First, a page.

But organizations are beginning to appreciate that preparedness for uncertainty and most importantly, being able to respond constructively to risk, makes it necessary to elevate risk discussions to a more strategic level involving managers across business functions5.  But this requires enabling technology that provides managers with complete visibility of the risk landscape.  Yet the need for significant improvement in risk management technology and infrastructure is reported by many financial institutions. According to one survey, the leading concern regarding risk technology continues to be the quality and management of risk data, where 40 percent of respondents were extremely or very concerned about the capabilities at their institution, followed by roughly one-third who said the same about the ability of their risk technology to adapt to changing regulatory requirements and the lack of integration among risk systems3.

Infrastructure, systems and processes

It is easy to see how an organization’s resources can be quickly overwhelmed by risk and compliance initiatives, especially when a business has to contend with sector or geographic-specific regulations on top of ‘routine’ accounting standards, disclosure and filing requirements. And, as pointed out above, it’s a problem compounded by organizational diversity (who owns what risk), cost pressures, cultural impediments (few managers are rewarded for devoting time to risk) and the lack of an encompassing risk framework.

Modern SaaS-deployable solutions such as Cadency’s Compliance, overcome these limitations by enabling an organization to comprehensively define its risk ‘universe’, rationalize its controls, articulate its impact on the financial statements, provide visibility of the status of controls and neatly package audit evidence in binders.  No matter how diverse, all compliance initiatives are maintained in one shared environment so that the financial consequences of a control failure in any one of them is captured and visible to the CFO in real time.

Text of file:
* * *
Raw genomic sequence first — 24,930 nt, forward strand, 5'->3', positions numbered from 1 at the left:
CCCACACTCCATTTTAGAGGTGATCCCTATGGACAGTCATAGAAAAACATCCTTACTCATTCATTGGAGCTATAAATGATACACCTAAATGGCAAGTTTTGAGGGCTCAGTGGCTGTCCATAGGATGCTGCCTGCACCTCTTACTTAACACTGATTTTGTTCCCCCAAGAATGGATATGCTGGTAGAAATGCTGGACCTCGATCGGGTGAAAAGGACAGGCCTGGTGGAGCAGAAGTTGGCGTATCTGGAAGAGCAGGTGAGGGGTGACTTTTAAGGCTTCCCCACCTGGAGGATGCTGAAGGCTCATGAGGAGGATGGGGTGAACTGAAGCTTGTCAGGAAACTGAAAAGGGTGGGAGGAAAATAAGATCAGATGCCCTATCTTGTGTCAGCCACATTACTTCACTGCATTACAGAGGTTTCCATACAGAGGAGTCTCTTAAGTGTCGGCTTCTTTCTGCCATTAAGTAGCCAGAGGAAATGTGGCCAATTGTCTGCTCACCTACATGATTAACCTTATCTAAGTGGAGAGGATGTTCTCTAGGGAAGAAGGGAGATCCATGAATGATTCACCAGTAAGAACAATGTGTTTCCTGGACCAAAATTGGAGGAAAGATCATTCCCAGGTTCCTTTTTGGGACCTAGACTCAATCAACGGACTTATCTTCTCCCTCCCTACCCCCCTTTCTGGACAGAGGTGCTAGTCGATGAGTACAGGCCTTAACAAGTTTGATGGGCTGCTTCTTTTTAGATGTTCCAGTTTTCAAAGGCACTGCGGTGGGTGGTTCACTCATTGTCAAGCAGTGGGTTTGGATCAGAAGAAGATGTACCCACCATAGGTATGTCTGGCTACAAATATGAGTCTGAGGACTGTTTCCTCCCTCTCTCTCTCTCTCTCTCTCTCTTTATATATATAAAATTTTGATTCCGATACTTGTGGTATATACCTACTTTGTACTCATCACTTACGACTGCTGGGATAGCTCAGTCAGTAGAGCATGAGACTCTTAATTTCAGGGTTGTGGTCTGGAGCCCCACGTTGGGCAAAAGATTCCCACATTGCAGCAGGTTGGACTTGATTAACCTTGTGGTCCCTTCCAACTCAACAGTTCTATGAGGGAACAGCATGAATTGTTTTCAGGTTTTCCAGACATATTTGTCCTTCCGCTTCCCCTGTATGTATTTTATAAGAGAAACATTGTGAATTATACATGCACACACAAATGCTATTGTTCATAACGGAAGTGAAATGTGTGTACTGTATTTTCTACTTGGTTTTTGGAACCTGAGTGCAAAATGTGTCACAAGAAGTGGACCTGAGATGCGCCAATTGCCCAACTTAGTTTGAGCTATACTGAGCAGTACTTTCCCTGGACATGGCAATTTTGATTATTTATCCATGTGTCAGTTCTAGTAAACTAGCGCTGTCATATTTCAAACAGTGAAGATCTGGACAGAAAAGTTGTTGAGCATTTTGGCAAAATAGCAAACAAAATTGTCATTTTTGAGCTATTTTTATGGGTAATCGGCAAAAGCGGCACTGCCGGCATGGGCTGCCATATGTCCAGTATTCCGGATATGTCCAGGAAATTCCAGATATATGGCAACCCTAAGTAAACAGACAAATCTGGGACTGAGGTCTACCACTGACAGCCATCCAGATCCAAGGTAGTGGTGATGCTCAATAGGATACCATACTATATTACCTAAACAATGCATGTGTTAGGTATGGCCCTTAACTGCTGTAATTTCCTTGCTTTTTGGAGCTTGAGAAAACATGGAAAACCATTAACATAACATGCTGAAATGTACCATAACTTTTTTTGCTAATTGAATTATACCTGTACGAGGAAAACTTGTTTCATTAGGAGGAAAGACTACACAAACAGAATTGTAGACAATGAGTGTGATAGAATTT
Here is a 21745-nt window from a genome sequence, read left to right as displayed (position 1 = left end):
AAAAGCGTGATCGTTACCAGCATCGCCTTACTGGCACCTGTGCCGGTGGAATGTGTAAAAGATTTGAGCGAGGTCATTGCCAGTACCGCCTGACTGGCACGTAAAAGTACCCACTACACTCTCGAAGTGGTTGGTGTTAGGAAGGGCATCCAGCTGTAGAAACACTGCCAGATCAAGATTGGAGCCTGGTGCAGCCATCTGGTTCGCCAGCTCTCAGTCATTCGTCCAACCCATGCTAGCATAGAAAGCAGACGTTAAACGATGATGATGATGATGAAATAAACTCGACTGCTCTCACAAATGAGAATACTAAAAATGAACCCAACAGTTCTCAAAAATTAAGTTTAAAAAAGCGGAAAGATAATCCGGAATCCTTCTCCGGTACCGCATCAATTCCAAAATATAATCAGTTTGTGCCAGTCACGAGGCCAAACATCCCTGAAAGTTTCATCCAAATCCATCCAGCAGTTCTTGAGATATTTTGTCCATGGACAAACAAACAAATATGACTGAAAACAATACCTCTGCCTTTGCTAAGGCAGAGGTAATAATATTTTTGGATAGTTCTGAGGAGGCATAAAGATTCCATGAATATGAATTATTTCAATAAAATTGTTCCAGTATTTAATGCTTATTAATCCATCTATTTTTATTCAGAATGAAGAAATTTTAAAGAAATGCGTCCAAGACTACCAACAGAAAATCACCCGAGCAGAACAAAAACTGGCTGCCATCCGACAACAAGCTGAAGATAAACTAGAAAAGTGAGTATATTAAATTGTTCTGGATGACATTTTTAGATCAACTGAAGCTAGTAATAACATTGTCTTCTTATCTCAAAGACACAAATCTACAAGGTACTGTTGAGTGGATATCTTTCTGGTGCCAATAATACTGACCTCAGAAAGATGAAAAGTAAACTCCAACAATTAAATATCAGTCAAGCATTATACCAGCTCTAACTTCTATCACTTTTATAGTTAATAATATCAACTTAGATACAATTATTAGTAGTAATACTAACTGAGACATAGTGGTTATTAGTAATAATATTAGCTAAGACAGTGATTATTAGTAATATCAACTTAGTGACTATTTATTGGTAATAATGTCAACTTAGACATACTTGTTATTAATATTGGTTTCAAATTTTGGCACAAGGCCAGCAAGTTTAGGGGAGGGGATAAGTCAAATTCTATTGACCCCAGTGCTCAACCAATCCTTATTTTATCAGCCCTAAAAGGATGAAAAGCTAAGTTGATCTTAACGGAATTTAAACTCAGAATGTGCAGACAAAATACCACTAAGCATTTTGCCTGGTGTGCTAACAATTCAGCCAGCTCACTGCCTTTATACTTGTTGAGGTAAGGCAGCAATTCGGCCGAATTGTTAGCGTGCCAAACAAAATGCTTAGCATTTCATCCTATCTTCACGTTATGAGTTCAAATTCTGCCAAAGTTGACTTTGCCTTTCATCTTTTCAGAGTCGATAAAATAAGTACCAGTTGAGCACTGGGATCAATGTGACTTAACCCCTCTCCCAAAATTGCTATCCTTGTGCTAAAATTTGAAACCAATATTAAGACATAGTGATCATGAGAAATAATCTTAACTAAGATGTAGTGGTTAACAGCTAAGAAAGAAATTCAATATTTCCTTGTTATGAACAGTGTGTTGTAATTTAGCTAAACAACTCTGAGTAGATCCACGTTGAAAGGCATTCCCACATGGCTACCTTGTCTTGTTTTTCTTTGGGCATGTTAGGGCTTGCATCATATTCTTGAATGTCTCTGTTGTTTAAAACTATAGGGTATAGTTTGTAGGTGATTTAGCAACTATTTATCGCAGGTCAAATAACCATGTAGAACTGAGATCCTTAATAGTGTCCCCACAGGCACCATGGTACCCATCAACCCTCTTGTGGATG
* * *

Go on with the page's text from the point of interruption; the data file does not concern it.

Responding to the new normal

So despite the difficulties of proactively managing risk, it is possible to stack the odds in favor of the organization by adopting best practice methodologies and by leveraging an appropriate blend of organizational structure, process and technology.  The ability for the finance function and other management stakeholders to view the status of controls and initiatives across the entire organization at any point in time alongside the financial accounts to which they relate ensures that risk can be discussed across all business functions.  From this vantage point, the CFO can resolve his dilemma. Risk is no longer uncomfortable.  It can be discussed openly and the whole ‘C’ suite can draw comfort that risk is properly managed, while leveraging this sound foundation for competitive advantage.

 

 

Bibliography

Note1 Gentry Lee, Chief Systems Engineer at Jet Propulsion Laboratories (JPL) reported in Harvard Business Review June 2012.

Note2 YouTube Video: “Risk resilience to resilient growth”, May 2013. http://www.youtube.com/watch?v=p-81qT8jMO8#t=171

Note3  Deloitte Global risk management survey, eighth edition “Setting a higher bar” 2013

Note4 Deloitte and Forbes Aftershock; Adjusting to the new world of risk management.

Note5 PwC 15th Annual Global CEO Survey 2012.

 

 

 

 

 

 

 

 

 

Disclaimer of Warranty/Limit of Liability

Whilst every attempt has been made to ensure that the information in this document is accurate and complete some typographical errors or technical inaccuracies may exist. This report is of a general nature and not intended to be specific to a particular set of circumstances. The publisher and author make no representations or warranties with respect to the accuracy or completeness of the contents of this white paper and specifically disclaim any implied warranties of merchantability or fitness for a particular purpose.  No warranty may be created or extended by sales representatives, or written sales materials.  The advice and strategies contained herein may not be suitable for your situation.  You should consult with a professional where appropriate. FSN Publishing Limited and the author shall not be liable for any loss of profit or any other commercial damages, including but not limited to special, incidental, consequential, or other damages.